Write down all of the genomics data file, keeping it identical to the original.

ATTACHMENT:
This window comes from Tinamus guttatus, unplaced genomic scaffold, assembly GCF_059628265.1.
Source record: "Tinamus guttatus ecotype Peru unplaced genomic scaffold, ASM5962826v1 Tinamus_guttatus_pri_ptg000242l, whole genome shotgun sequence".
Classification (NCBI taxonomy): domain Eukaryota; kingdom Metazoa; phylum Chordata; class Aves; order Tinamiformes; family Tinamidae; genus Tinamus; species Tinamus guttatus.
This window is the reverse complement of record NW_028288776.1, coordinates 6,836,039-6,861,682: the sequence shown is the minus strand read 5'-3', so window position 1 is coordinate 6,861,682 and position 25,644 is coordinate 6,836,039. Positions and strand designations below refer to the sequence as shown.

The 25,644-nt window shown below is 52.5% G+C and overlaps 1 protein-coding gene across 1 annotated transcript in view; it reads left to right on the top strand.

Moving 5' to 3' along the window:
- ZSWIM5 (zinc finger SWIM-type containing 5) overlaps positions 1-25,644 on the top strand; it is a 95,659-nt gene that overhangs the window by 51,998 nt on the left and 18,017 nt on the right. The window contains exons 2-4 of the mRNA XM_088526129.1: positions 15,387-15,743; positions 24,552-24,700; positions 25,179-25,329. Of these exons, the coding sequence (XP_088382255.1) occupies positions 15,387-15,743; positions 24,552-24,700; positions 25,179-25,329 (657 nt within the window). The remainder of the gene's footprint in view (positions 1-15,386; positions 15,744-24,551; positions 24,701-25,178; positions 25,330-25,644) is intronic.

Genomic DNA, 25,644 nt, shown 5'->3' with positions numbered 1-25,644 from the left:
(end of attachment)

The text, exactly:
This window comes from Tinamus guttatus, unplaced genomic scaffold, assembly GCF_059628265.1.
Source record: "Tinamus guttatus ecotype Peru unplaced genomic scaffold, ASM5962826v1 Tinamus_guttatus_pri_ptg000242l, whole genome shotgun sequence".
Classification (NCBI taxonomy): domain Eukaryota; kingdom Metazoa; phylum Chordata; class Aves; order Tinamiformes; family Tinamidae; genus Tinamus; species Tinamus guttatus.
This window is the reverse complement of record NW_028288776.1, coordinates 6,836,039-6,861,682: the sequence shown is the minus strand read 5'-3', so window position 1 is coordinate 6,861,682 and position 25,644 is coordinate 6,836,039. Positions and strand designations below refer to the sequence as shown.

The 25,644-nt window shown below is 52.5% G+C and overlaps 1 protein-coding gene across 1 annotated transcript in view; it reads left to right on the top strand.

Moving 5' to 3' along the window:
- ZSWIM5 (zinc finger SWIM-type containing 5) overlaps positions 1-25,644 on the top strand; it is a 95,659-nt gene that overhangs the window by 51,998 nt on the left and 18,017 nt on the right. The window contains exons 2-4 of the mRNA XM_088526129.1: positions 15,387-15,743; positions 24,552-24,700; positions 25,179-25,329. Of these exons, the coding sequence (XP_088382255.1) occupies positions 15,387-15,743; positions 24,552-24,700; positions 25,179-25,329 (657 nt within the window). The remainder of the gene's footprint in view (positions 1-15,386; positions 15,744-24,551; positions 24,701-25,178; positions 25,330-25,644) is intronic.

Genomic DNA, 25,644 nt, shown 5'->3' with positions numbered 1-25,644 from the left: